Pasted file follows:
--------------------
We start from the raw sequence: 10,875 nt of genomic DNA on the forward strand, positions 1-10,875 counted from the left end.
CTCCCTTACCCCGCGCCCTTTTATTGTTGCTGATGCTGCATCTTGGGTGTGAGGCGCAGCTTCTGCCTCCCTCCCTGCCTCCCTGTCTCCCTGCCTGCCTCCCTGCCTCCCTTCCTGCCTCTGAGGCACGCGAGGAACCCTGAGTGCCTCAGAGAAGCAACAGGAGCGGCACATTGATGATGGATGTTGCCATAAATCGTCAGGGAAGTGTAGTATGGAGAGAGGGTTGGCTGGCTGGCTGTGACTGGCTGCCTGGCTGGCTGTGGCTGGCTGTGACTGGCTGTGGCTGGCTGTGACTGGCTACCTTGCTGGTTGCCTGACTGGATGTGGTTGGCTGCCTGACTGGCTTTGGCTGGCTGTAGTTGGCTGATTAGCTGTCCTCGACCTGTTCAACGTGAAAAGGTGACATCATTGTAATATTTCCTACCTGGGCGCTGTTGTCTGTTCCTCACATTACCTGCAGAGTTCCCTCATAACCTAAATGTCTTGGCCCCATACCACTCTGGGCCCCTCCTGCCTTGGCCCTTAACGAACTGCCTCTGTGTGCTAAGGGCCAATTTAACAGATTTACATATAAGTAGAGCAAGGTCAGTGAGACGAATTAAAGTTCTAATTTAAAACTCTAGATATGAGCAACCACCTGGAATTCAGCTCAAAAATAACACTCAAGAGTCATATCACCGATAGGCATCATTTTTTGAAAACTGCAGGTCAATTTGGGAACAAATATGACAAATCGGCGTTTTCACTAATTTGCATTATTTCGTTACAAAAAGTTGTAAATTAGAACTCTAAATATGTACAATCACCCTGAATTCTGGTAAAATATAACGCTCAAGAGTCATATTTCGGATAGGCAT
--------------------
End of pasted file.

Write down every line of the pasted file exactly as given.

We start from the raw sequence: 10,875 nt of genomic DNA on the forward strand, positions 1-10,875 counted from the left end.
CTCCCTTACCCCGCGCCCTTTTATTGTTGCTGATGCTGCATCTTGGGTGTGAGGCGCAGCTTCTGCCTCCCTCCCTGCCTCCCTGTCTCCCTGCCTGCCTCCCTGCCTCCCTTCCTGCCTCTGAGGCACGCGAGGAACCCTGAGTGCCTCAGAGAAGCAACAGGAGCGGCACATTGATGATGGATGTTGCCATAAATCGTCAGGGAAGTGTAGTATGGAGAGAGGGTTGGCTGGCTGGCTGTGACTGGCTGCCTGGCTGGCTGTGGCTGGCTGTGACTGGCTGTGGCTGGCTGTGACTGGCTACCTTGCTGGTTGCCTGACTGGATGTGGTTGGCTGCCTGACTGGCTTTGGCTGGCTGTAGTTGGCTGATTAGCTGTCCTCGACCTGTTCAACGTGAAAAGGTGACATCATTGTAATATTTCCTACCTGGGCGCTGTTGTCTGTTCCTCACATTACCTGCAGAGTTCCCTCATAACCTAAATGTCTTGGCCCCATACCACTCTGGGCCCCTCCTGCCTTGGCCCTTAACGAACTGCCTCTGTGTGCTAAGGGCCAATTTAACAGATTTACATATAAGTAGAGCAAGGTCAGTGAGACGAATTAAAGTTCTAATTTAAAACTCTAGATATGAGCAACCACCTGGAATTCAGCTCAAAAATAACACTCAAGAGTCATATCACCGATAGGCATCATTTTTTGAAAACTGCAGGTCAATTTGGGAACAAATATGACAAATCGGCGTTTTCACTAATTTGCATTATTTCGTTACAAAAAGTTGTAAATTAGAACTCTAAATATGTACAATCACCCTGAATTCTGGTAAAATATAACGCTCAAGAGTCATATTTCGGATAGGCAT